2021 Hyundai Elantra/Elantra N First Drive: Opt for the Ridiculous
While the world seems to be abandoning small cars, Hyundai is committed to making them and making them great. How great? We spent some time in the entire lineup of Elantras recently to find out, including special access to the new Hyundai Elantra N.
(Full disclosure: Hyundai wanted me to drive the new Elantra so they flew me to Los Angeles, secluded me in a hotel room, and only let me out to drive the cars, including a couple of solid hours in the Elantra N prototype.)
The mainstream Elantra is powered by a 2.0-liter four-banger making 147 horsepower and 132 lb-ft of torque. Hyundai brands it as Smarstream, and it’s paired to a continuously variable transmission. Power runs to the front wheels. The standard car also makes do with a torsion beam rear suspension.
While most looking at this car aren’t looking at it for driving excitement or engagement, the Elantra sedan is reasonably adept at handling the twisty roads around Malibu. The car feels plenty powerful for the daily commute, and the transmission isn’t as sloppy as some CVTs I’ve driven. I wouldn’t seek out a twisty road with it, but if I happened to stumble across one there are worse cars to be in.
The Elantra is available with loads of tech, including two digital displays (one for the infotainment and one for the instrument cluster) and features Hyundai’s advanced safety systems. Adaptive cruise and lane centering, mated to Hyundai’s highway driving assistance program, make the Elantra a capable long-distance cruiser. In fact, I’d venture to say that Hyundai’s lane-keeping is more intuitive and has fewer false alarms than even Tesla’s standard Autopilot setup.
And before the Tesla fans rip me in the comments, I have a Tesla Model 3 that I have access to daily.
The trunk can swallow up 14.2 cubic feet of luggage, which isn’t bad for the class. While I would prefer the car in hatchback form, the sedan is capable of delivering what most people need. In the Limited trim that I sampled, the EPA rates the fuel economy at 31 mpg in the city, 41 mpg on the highway, or 35 mpg combined.
If you want more MPGs, you’re going to want to upgrade to the Elantra Hybrid. It’s powered by a 1.6-liter Atkinson Cycle engine making a total output of 139 horsepower and 195 lb-ft of torque. Power is also sent to the front wheels, but this time via a six-speed dual clutch automatic. Additionally, and thankfully, on the hybrid the rear suspension gets a multi-link independent setup.
There are more options available on the hybrid, including ventilated seats on the Limited Hybrid. Trunk space remains the same on the hybrid.
Around town, it’s a competent cruiser. On the highway, there’s a bit more cabin noise than I’d like, and the seats are a bit hard for longer journeys. I’m not sure why seats would be different in the gas model compared to the hybrid, but I assume it’s due to lightweighting efforts. Unfortunately, I couldn’t get as comfortable as I would’ve liked.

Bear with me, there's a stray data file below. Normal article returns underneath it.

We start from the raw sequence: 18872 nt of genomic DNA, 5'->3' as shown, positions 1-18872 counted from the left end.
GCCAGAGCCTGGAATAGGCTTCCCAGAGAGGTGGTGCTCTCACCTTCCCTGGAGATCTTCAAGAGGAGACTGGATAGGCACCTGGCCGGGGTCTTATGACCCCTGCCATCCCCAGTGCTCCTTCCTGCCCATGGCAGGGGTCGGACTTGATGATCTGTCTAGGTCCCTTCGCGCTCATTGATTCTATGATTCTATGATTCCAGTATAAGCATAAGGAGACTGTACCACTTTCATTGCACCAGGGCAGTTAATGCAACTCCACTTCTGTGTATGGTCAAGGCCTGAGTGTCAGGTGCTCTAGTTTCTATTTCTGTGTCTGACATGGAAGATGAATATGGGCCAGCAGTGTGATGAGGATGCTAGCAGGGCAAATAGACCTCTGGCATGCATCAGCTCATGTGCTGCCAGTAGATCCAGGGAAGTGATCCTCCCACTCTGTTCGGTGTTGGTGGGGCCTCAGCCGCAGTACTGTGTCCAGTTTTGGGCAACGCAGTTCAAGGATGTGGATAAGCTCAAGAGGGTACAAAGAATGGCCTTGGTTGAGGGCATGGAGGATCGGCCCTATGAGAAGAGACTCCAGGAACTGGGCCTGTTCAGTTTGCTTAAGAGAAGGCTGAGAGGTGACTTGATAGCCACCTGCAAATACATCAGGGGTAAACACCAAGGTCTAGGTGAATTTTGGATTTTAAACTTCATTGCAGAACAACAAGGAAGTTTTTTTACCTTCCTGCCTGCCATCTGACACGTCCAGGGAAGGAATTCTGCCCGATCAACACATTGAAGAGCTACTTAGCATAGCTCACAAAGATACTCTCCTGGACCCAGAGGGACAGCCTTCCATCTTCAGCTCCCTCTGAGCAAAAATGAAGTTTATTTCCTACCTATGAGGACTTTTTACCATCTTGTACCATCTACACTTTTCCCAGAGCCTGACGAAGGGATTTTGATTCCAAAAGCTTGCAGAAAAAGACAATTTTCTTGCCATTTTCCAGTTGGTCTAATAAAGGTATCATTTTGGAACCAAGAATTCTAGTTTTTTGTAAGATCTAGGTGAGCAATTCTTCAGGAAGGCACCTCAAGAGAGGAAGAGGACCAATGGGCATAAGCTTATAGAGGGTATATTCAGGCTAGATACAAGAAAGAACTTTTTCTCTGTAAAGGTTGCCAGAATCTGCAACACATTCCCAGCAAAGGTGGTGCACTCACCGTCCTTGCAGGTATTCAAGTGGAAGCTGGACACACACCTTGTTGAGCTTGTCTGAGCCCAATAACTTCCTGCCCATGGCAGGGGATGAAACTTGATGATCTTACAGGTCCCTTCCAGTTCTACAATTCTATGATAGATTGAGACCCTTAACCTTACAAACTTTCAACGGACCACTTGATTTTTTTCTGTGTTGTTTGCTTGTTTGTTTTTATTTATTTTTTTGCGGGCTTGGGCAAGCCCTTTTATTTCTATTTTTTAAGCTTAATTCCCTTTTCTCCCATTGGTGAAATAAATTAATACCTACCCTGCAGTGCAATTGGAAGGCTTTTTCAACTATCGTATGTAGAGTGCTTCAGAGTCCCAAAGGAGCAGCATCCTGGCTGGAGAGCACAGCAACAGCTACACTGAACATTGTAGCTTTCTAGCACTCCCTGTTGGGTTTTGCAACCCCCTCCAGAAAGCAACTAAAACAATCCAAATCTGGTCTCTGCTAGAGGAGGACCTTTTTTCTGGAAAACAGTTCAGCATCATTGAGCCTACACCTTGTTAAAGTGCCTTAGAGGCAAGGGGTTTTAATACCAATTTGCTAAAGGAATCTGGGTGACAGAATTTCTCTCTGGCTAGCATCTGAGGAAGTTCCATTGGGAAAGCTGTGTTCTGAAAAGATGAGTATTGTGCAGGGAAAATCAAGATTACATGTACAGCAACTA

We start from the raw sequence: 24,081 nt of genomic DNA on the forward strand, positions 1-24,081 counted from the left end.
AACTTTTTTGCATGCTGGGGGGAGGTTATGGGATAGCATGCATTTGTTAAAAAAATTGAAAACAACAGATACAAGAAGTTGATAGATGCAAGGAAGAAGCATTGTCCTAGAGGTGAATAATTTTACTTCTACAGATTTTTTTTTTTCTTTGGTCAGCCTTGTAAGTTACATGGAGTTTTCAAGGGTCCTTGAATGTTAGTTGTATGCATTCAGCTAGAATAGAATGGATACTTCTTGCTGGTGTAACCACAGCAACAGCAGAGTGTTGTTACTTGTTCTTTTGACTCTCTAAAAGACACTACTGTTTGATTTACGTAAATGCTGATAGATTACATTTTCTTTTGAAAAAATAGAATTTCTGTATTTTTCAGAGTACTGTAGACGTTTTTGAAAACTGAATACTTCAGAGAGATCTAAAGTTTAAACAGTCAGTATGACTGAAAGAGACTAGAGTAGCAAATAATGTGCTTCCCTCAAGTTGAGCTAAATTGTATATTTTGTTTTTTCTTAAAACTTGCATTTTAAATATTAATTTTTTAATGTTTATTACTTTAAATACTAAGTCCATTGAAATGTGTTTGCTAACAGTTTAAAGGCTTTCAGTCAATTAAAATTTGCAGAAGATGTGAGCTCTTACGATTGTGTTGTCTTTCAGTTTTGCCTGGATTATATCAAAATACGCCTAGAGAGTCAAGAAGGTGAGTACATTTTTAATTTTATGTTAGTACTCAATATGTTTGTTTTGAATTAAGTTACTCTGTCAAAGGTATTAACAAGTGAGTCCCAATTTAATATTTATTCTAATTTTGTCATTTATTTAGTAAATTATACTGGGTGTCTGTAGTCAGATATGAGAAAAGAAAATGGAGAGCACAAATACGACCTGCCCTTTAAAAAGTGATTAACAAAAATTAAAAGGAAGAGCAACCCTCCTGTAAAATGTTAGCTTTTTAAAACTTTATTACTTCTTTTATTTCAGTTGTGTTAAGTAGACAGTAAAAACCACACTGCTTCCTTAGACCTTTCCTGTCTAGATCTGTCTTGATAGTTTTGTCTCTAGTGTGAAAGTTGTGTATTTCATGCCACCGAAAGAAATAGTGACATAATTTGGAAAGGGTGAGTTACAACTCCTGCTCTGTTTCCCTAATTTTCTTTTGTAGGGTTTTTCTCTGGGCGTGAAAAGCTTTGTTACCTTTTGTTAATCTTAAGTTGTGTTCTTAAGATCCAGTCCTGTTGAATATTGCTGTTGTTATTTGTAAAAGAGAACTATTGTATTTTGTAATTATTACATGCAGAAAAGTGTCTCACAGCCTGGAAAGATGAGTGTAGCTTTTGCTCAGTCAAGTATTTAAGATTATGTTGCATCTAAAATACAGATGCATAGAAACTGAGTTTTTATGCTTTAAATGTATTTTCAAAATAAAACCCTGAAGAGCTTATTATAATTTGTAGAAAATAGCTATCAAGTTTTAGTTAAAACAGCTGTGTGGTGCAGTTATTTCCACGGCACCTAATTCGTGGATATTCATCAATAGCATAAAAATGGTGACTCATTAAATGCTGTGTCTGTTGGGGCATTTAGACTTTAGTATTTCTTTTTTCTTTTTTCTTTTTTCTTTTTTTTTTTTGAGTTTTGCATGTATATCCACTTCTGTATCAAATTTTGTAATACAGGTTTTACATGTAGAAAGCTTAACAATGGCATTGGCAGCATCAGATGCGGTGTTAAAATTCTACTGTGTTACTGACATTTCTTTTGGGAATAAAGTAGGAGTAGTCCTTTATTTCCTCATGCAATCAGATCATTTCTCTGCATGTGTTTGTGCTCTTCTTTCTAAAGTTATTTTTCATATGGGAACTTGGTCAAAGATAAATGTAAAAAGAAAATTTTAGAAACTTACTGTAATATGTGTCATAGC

While I had every intention of hopping in the N-Line for the return trip to the hotel, a representative from Hyundai pulled me aside to let me know that I was to take one of the full Elantra N prototypes back to the hotel. Who was I to argue with that?
For the sake of being a completist, I’ll mention that the N-Line is available with a manual transmission, has the independent rear suspension, and makes a healthy 201 horsepower and 195 lb-ft from its turbo engine.
The Elantra N was completely wrapped in camouflage, which definitely attracts attention. It contains the same powertrain as the Veloster N, which means a turbo four making 276 horsepower and 289 lb-ft of torque. Power is sent to the front via either a six-speed manual transmission or an eight-speed wet dual-clutch automatic. My test car was equipped with the latter.
From the moment you press the engine start button, you know you’re in for a ride. The engine burbles to life, just like the Veloster, and there is a litany of driving settings you can change to make the engine louder and more obnoxious.
Blasting down Decker Canyon Road north of Malibu, the Elantra N impresses. No matter how fast you seem to be going, the car grips the road and brakes well. Turn-in is quick, but not darty as it can be on some higher-end cars. The transmission, left to its own devices, shifts quickly and nearly exactly when you want it.
It’s not as good as a Porsche PDK box — nothing is — but it’s far better than any transmission has any right to be in a commuter car turned road racer. I’d still go for the manual transmission but if you need the automatic, you won’t be disappointed.
The longer wheelbase compared to the Veloster helps both with high-speed stability and regular ride comfort. The car is still stiffly sprung, but it didn’t feel jittery. Comfort mode smooths a lot of it out, but it’s not Lexus smooth. It’s a bit easier to live with every day than the Veloster N.
Even if you’re putzing along in comfort mode and want to be aggressive for a few seconds, the Elantra N has an NGS button. Like a “push to pass” style button, the N Grin Shift mode puts the car in full attack mode for 20 seconds, and there’s even a countdown clock on the digital instrument cluster. Is it silly? Yes.
But the whole car is silly. From the minute I started driving it was laughing and giggling. It’s a truly fun car to drive. It’s not as precise as a Honda Civic Type R, but it takes itself way less seriously. But unlike a Fiat 500 Abarth, which is all giggle and no real solid performance, the Elantra N gets you about 90 percent of the way to the Civic Type R in performance.
It’s silly, but in all the right ways. It’s a daily driver that turns sports car. It’s loud. It’s raucous. It’s a hell of a lot of fun. Sign me up.
[Images: Hyundai and © 2020 Chad Kirchner/TTAC]